HEALTHCARE leaders are seeing ‘higher levels of burnout’ leading to retirement among staff due to the pandemic, according to a new report.
Senior councillors on Barnsley’s overview and scrutiny committee are set to chew over the wide-ranging report on a recently-established ‘place-based partnership’ which sets out the scale of issues facing services in the borough.
The partnership - between Barnsley Clinical Commissioning Group, the council, NHS trusts, and voluntary services including Barnsley Hospice - will usher in a new statutory Integrated Care Board (ICB) in July and then a further Integrated Care Partnership (ICP) aimed at addressing ‘wider health, public health, and social care needs’ in September.
One of the most discussed issues affecting the care sector has been staffing - both retention and recruitment - which has caused knock-on effects, particularly to local mental health services.
The report said ‘close monitoring’ of staff was ongoing to understand their health and wellbeing needs, but that it was ‘important’ to continue paying attention to these amid the move to the new model.
“There are high levels of staff absence due to Covid and infection prevention and control measures continue to put additional strain on the workforce and estate,” it said.
“Employers across our health and care system are seeing higher levels of burnout and more colleagues accessing support services but more still who would benefit.
“Barnsley Hospital NHS Foundation Trust and South West Yorkshire Partnership Foundation Trust (SWYPFT) have reported higher numbers of staff retiring in the latter part of 2021/22.
“In some cases, these are colleagues who have delayed retirement to support the pandemic response, but some retirements are reportedly because of burnout.
“Through the next stage it is important that organisations pay attention to how people are feeling, recovering, and responding to the next set of challenges.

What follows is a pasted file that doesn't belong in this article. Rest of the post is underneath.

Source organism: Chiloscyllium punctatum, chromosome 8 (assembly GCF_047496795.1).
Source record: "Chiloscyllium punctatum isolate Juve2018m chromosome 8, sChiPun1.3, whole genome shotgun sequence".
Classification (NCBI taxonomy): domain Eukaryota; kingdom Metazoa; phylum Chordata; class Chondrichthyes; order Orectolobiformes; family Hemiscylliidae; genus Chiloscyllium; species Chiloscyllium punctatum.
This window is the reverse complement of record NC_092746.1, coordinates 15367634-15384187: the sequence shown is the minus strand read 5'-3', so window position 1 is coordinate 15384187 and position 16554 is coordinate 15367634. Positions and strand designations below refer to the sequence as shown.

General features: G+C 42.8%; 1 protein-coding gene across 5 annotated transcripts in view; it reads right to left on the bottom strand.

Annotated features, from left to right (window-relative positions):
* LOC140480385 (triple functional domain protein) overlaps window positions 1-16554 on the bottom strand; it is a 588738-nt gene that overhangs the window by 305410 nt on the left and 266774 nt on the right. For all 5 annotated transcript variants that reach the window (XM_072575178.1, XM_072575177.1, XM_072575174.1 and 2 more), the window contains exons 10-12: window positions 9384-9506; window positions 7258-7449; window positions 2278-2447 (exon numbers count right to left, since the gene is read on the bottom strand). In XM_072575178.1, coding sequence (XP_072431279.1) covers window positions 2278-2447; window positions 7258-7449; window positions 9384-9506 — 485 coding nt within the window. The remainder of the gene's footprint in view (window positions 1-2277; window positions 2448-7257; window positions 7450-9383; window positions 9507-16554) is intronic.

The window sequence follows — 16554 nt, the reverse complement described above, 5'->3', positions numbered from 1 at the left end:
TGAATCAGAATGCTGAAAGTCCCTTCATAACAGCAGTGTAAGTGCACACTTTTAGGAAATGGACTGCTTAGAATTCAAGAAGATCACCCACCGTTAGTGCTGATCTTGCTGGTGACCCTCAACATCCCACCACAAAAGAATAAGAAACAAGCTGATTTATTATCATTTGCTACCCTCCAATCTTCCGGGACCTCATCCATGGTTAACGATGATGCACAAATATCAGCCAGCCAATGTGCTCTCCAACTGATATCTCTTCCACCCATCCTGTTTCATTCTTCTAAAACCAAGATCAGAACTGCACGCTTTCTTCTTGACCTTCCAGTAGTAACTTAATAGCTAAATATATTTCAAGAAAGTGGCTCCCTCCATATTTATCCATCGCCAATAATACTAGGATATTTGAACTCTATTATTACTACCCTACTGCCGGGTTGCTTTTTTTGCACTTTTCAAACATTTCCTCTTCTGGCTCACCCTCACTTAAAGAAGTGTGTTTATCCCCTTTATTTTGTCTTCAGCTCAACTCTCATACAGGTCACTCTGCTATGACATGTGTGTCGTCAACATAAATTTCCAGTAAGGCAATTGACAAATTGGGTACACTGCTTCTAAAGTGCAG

“Close monitoring of staff turnover is taking place to develop appropriate plans to support retention and recruitment of staff and already positive work has taken place to support staff’s health and wellbeing including better access to support including counsellors.”
Speaking at the latest board meeting of SWPFT, chief operating officer Carol Harris said a number of targets for training are not being met.
Most notably, mandatory food safety training levels are rated ‘red’ at 67.7 per cent, while ‘amber’ ratings have been given for aggression management training, cardiopulmonary resuscitation (CPR), information governance, local induction training and National Early Warning Score which rates response to clinical deterioration.
A report said ‘staffing capacity is the concern, rather than the availability of the training, with the exception of CPR training which will be impacted by both’.
Barnsley’s health and care system is in a ‘relatively good position’ compared to other areas, the new report states - with increased access to employee assistance, mental health support teams established in schools, and more mobilisation of neighbourhood teams cited as positives over the last year.
But greater competition for jobs is making it even harder to recruit into care roles, while government ‘winter access funding’ has been used to improve clinical and administration capacity in primary care settings - with it noted GPs have seen a five per cent increase in winter periods from 2021 to 2022.
Between November 2021 and January 2022, the report notes, there were 372,271 GP appointments - compared to 352,355 during the same three-month period a year prior.